The weeklong immersion ‘dares students to dream in a way that they haven’t before, because their understanding of the universe of possibility has expanded exponentially.’
PHOTOGRAPHS BY KAREN KASMAUSKI
TEXT BY SEAN MARKEY
The Norwich Record | Fall 2019
Last semester, students in Professor Yangmo Ku’s U.S. Security Policy class spent spring break in Washington, D.C., where they met with high-ranking staff in federal agencies and think tanks many had previously only read about. Visiting public policy nonprofits like the Brookings Institution and executive branch agencies ranging from the White House National Security Council, National Security Agency, and National Counterterrorism Center to the Department of State and Pentagon, students were privy to backstage meetings and conversations about the process, politics, and nuances of national security policy at the highest reaches of government. This was not a D.C. tourist tour, but an inside look, however brief, of the work and role of executive branch federal agencies. Agencies charged with protecting America’s national and foreign interests in today’s highly complex global security landscape.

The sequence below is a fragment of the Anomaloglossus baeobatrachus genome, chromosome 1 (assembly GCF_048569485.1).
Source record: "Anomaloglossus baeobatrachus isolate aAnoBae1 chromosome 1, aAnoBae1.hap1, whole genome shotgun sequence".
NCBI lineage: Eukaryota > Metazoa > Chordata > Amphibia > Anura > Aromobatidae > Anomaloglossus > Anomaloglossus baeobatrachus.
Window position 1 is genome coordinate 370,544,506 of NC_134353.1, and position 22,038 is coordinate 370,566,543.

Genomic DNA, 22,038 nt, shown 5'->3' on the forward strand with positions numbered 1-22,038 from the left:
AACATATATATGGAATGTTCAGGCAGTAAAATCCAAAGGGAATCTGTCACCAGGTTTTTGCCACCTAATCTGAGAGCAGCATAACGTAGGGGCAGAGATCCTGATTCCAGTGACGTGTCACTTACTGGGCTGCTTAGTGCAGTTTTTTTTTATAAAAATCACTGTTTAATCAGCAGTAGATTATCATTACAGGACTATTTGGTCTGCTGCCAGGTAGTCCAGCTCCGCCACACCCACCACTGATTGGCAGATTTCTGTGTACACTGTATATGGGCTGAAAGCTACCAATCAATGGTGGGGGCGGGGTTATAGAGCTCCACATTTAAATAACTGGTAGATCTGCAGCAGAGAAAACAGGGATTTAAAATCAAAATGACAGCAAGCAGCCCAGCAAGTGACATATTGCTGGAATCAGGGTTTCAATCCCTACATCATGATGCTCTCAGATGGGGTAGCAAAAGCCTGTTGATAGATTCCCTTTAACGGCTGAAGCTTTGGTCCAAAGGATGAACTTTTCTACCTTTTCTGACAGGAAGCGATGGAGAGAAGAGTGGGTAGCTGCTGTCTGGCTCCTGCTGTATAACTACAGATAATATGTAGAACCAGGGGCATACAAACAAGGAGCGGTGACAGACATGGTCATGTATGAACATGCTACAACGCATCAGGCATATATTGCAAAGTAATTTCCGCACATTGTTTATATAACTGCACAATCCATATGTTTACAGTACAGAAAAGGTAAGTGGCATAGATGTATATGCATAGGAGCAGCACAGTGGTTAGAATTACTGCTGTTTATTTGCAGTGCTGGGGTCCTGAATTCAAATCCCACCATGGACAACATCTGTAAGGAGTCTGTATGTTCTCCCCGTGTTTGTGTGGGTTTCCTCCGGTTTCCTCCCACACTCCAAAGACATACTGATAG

Now in its sixth year, the weeklong experiential learning capstone is made possible by months of planning and hard work by Washington-area alumni. Distinguished in their own right, these busy people spend countless hours asking favors, opening doors, securing access, and enlisting colleagues to share insight about their work, their agencies, and the pressing issues of the day. At the National Security Agency, for example, agency director Gen. Paul Nakasone spent 45 minutes speaking with Norwich students about the work and challenges facing his agency, which is also home to the U.S. Cybersecurity Command.